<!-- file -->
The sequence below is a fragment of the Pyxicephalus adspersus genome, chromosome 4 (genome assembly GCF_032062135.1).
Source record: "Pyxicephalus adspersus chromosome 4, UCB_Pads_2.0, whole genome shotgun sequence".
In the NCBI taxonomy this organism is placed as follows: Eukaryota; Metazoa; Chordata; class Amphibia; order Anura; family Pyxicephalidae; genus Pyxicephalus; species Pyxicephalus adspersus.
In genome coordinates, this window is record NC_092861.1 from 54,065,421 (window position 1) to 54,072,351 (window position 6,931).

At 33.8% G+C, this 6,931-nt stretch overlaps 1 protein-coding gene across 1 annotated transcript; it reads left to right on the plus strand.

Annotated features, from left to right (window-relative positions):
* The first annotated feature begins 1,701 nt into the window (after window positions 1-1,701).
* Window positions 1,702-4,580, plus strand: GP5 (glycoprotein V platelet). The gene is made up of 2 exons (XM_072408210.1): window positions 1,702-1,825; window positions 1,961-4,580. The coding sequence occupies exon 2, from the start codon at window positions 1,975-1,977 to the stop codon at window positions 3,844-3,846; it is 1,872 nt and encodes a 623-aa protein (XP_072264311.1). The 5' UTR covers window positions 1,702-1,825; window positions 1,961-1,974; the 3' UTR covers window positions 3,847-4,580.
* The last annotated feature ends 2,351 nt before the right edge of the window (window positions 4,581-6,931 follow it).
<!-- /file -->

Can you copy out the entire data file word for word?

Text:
The sequence below is a fragment of the Pyxicephalus adspersus genome, chromosome 4 (genome assembly GCF_032062135.1).
Source record: "Pyxicephalus adspersus chromosome 4, UCB_Pads_2.0, whole genome shotgun sequence".
In the NCBI taxonomy this organism is placed as follows: Eukaryota; Metazoa; Chordata; class Amphibia; order Anura; family Pyxicephalidae; genus Pyxicephalus; species Pyxicephalus adspersus.
In genome coordinates, this window is record NC_092861.1 from 54,065,421 (window position 1) to 54,072,351 (window position 6,931).

At 33.8% G+C, this 6,931-nt stretch overlaps 1 protein-coding gene across 1 annotated transcript; it reads left to right on the plus strand.

Annotated features, from left to right (window-relative positions):
* The first annotated feature begins 1,701 nt into the window (after window positions 1-1,701).
* Window positions 1,702-4,580, plus strand: GP5 (glycoprotein V platelet). The gene is made up of 2 exons (XM_072408210.1): window positions 1,702-1,825; window positions 1,961-4,580. The coding sequence occupies exon 2, from the start codon at window positions 1,975-1,977 to the stop codon at window positions 3,844-3,846; it is 1,872 nt and encodes a 623-aa protein (XP_072264311.1). The 5' UTR covers window positions 1,702-1,825; window positions 1,961-1,974; the 3' UTR covers window positions 3,847-4,580.
* The last annotated feature ends 2,351 nt before the right edge of the window (window positions 4,581-6,931 follow it).